Author is the author of You’re the Business: How to build a successful career when you strike out alone
When Emma Chieppor, 25, started a new job as an actuary, she struggled with using Excel. Working remotely from her home in Pittsburgh, Pennsylvania, she eventually taught herself through YouTube videos.
After mastering Microsoft’s spreadsheet program, Chieppor was amazed at how much more efficient it made her work. In May 2021, she started posting videos on TikTok under the name @outstandingoffers help to those who Battle with spreadsheets.
Within a week, one of her videos – a 25-second tutorial on the Flash Fill feature – went viral and her account amassed 100,000 followers. Four months later, she was at 1 million followers tick tock and today she has more than 3.6 million followers on social media.
Chieppor is among a slew of “Excel influencers” who have emerged over the past two years teaching spreadsheet skills in bite-sized videos. The growing trend towards “micro-learning”, employees’ hunger for further training and the inability to learn software skills informally from colleagues because they work from home mean that Excel influencing is booming.
The #Excel hashtag has more than 3 billion views on TikTok. As Chieppor puts it, she wanted to “teach people Excel while doing something they’re already doing — scrolling through their TikTok feeds.”
One of the first Excel accounts on TikTok was Kat Norton’s @miss.excel Page at the beginning of the pandemic. In March 2020, the former management consultant was stuck in her children’s room and could not travel to work. Already teaching Excel as a side project, she decided to post tips on a TikTok account after a friend suggested it.
“I said, ‘I can’t do TikTok, I’m 27,'” she says. “Then I looked around there and saw that nobody else was doing it. And I thought there might be a market for it.”
Norton made videos of herself dancing to pop music, overlaid with a screen capture of her running Excel functions, and began posting them every day. She now has more than 700,000 followers on TikTok as well as nearly 600,000 on Instagram. In her bio, she calls herself Chief Excel Officer.
Norton says the videos that cover the best Excel features, like Flash Fill and keyboard shortcuts, perform the best. She also has a recurring skit in which she plays a boss who asks a worker to complete a tedious manual task, which they then complete in record time thanks to their newfound Excel skills.
“The average everyday Excel user is not an advanced user,” says Norton. “So when you get down to these basic things, the things that people do manually every day, these are those [videos] going viral.”
Not only independent content creators are making a name for themselves in the Excel community on TikTok. Mike Tholfsen is the Group’s Principal Product Manager for Microsoft education and runs a TikTok account (@mtholfsen) with 1.3 million followers. He shares what he calls MicroTips, a portmanteau of “Microsoft tips.” He says his Excel content is his most popular; A recent tutorial demonstrating the text-to-column feature has more than 270,000 views.
“TikTok is about ephemeral discoveries,” says Tholfsen. “You might go to YouTube to look up how to do something, but on TikTok you learn something you didn’t expect.”
Tholfsen adds that he thinks Excel Tips resonate so well on TikTok because it’s an ideal tool for microlearning. “The pandemic, and to a lesser extent TikTok, has started to teach people that this micro-sized content can really resonate,” he says. “Not everyone wants the ’30-minute sit down’ thing.”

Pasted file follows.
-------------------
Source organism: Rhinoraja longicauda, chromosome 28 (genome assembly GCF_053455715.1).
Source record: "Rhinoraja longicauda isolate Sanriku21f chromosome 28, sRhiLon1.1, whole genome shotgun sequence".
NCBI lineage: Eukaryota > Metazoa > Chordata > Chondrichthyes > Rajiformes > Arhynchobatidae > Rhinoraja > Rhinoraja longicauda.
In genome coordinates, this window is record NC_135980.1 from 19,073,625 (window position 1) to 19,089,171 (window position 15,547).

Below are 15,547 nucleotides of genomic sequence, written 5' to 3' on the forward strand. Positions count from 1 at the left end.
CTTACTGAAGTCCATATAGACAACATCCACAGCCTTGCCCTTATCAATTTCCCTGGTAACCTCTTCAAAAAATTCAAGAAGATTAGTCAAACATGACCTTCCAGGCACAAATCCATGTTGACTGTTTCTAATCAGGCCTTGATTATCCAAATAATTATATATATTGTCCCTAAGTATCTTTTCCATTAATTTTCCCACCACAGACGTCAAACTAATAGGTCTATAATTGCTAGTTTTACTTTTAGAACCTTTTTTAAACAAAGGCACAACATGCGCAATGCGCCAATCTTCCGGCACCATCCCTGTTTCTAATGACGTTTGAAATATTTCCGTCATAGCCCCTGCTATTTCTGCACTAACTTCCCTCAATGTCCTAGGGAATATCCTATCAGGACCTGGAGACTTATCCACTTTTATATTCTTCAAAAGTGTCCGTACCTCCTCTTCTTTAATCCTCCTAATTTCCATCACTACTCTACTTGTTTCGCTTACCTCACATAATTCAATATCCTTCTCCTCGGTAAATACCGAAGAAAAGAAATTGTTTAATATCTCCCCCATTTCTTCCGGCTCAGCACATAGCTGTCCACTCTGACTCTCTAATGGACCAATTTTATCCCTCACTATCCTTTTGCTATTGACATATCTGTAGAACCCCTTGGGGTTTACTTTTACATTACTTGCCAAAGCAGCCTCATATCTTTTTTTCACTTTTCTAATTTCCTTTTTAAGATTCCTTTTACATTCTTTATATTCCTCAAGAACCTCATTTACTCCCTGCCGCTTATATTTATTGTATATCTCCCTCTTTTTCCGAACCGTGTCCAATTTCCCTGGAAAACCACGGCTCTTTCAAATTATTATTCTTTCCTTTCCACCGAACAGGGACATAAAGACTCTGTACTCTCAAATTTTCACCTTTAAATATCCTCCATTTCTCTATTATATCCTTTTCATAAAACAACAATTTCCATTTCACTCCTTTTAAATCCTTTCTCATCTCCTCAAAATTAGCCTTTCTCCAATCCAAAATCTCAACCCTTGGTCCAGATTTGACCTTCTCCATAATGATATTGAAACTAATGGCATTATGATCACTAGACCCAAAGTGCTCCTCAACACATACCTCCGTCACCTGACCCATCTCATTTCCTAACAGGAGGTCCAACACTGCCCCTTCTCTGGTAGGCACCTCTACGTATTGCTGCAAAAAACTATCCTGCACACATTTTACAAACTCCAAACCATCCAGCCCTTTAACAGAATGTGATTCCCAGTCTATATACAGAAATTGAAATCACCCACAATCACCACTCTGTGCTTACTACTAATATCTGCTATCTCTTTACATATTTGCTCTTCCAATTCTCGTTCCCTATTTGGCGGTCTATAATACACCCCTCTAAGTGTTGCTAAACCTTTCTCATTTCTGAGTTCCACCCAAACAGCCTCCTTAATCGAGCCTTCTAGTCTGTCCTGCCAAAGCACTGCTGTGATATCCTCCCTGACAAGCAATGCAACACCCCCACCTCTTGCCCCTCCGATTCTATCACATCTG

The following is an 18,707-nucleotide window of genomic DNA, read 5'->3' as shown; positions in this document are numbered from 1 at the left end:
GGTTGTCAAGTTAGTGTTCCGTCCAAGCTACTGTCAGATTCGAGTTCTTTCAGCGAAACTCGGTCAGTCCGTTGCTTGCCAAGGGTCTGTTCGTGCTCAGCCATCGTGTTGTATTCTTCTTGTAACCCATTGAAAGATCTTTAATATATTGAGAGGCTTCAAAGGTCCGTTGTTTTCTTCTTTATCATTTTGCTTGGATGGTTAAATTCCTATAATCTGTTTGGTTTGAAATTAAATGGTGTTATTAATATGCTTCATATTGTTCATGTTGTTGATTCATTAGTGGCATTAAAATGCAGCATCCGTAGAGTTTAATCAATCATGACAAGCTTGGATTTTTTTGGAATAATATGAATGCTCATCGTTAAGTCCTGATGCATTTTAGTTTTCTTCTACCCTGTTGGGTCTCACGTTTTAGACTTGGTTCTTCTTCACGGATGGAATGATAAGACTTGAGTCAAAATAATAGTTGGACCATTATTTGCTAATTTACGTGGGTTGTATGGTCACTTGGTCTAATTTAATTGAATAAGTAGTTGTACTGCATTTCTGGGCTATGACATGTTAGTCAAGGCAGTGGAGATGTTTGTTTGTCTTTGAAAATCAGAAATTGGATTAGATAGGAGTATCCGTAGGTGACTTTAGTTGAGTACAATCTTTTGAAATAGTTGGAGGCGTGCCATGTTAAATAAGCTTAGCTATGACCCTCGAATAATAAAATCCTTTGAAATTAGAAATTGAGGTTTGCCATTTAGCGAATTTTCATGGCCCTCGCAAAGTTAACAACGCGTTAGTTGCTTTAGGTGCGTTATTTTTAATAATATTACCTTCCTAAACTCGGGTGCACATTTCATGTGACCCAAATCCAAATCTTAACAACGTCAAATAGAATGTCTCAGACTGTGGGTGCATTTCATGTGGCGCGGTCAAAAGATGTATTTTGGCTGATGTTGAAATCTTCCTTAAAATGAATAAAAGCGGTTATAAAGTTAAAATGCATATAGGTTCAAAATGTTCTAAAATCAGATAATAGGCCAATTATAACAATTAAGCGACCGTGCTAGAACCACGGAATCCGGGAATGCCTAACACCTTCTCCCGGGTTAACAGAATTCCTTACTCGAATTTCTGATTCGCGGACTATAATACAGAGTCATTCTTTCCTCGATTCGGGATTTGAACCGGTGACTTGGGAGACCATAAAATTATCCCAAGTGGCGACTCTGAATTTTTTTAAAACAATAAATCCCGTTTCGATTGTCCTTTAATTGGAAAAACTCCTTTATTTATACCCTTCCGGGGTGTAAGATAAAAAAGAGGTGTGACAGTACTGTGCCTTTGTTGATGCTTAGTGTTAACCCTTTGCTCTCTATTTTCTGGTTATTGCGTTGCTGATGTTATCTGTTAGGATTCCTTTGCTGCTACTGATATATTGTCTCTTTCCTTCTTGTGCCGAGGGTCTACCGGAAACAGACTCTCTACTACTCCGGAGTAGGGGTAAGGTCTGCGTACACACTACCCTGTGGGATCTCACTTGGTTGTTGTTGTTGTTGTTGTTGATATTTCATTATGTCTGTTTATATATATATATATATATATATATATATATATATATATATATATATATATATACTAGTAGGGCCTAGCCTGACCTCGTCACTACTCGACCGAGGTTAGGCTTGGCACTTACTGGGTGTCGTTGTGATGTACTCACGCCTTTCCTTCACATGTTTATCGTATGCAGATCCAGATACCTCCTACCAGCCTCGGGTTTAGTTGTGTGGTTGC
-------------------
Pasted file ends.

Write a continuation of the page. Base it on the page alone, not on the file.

Microsoft’s flagship spreadsheet program was launched in September 1985. The software company doesn’t provide figures on the number of Excel users, but as of August 2021, Microsoft 365, the software suite that includes Excel, had more than 300 million commercial paid jobs. LinkedIn has more than 1 million job postings worldwide for roles that require Excel skills.
Despite software being such an office staple, a survey of 1,000 UK workers by a London-based training company, Acuity Training, found that less than half of office workers (48 percent) have received formal Excel training. In addition, on average, the employees surveyed needed help from colleagues twice a week with an Excel problem, what remote work made challenging.
“I’ve always found the formal Excel courses very dry and boring — I don’t think there’s a better way to put it,” says La-Tequl Edmonds, 33. The Charlotte, North Carolina-based human resource specialist trusts Excel and found the TikTok tutorials much more useful. “What was entertaining for me was that people put their own spin on the Excel content by using voice overs and props. When I saw those videos I just thought, ‘That’s my speed’.”
Microsoft recently named Norton, @miss.excel, as one of its Most Valuable Professionals (MVP), an award given to “technology professionals and community leaders who actively support tech communities through unique, innovative, and consistent knowledge sharing.” She now offers a range of online courses, including an Excel course for $297.
Edmonds took one of these courses, which her company paid for as part of her training and development. She was recently promoted and feels that her Excel skills have helped her confidence at work. “All of my pre-promotion recognition came from meeting the metrics,” says Edmonds. “And I think that because of these newly acquired skills, I was able to do that.”
Meanwhile, Chieppor has partnered with digital media company Morning Brew and plans to expand their Excel Dictionary brand to new formats. One of the first followers of her account, Korrin Perry, a research and development analyst at NielsenIQ, says Chieppor’s videos enabled her to show her boss how to perform Excel functions. She says, “I feel more confident putting ‘Excel proficient’ on my resume.”
Spreadsheets are now cool, thanks to TikTok Source link Spreadsheets are now cool, thanks to TikTok